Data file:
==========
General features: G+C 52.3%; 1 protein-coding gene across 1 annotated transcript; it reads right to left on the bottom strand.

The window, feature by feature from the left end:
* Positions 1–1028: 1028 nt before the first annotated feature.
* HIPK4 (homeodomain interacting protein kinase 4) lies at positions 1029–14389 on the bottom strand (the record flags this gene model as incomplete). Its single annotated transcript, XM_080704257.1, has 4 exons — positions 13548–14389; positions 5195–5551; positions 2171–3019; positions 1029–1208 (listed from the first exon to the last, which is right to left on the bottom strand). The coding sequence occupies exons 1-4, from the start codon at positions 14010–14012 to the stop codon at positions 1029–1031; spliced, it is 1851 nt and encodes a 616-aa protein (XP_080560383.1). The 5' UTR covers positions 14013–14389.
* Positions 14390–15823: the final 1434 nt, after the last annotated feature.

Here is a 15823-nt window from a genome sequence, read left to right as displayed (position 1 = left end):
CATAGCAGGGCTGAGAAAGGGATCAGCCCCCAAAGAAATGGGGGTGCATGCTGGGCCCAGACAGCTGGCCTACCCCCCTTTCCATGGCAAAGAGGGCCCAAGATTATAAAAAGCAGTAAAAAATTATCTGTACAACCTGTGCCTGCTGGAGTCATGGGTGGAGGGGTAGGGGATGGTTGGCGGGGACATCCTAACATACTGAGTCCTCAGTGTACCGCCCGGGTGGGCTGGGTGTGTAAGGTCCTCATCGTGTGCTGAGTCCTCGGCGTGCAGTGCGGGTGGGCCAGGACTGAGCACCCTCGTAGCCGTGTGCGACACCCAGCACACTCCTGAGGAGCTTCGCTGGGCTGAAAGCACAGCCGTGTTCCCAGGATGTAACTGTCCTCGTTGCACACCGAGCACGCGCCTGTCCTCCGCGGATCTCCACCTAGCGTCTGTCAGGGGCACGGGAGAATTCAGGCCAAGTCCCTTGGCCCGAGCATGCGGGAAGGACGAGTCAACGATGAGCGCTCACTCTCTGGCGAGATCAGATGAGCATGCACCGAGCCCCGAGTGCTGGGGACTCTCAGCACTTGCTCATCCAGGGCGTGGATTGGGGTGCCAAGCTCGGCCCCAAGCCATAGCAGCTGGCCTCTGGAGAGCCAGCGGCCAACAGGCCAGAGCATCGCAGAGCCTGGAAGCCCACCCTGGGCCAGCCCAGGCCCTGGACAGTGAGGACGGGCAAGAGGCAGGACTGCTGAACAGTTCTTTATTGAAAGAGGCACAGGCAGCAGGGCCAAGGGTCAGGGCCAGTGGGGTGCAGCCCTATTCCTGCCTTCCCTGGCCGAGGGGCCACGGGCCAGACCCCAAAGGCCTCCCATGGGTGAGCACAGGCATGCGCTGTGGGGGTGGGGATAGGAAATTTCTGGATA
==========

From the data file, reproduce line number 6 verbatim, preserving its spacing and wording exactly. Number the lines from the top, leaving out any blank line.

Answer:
Here is a 15823-nt window from a genome sequence, read left to right as displayed (position 1 = left end):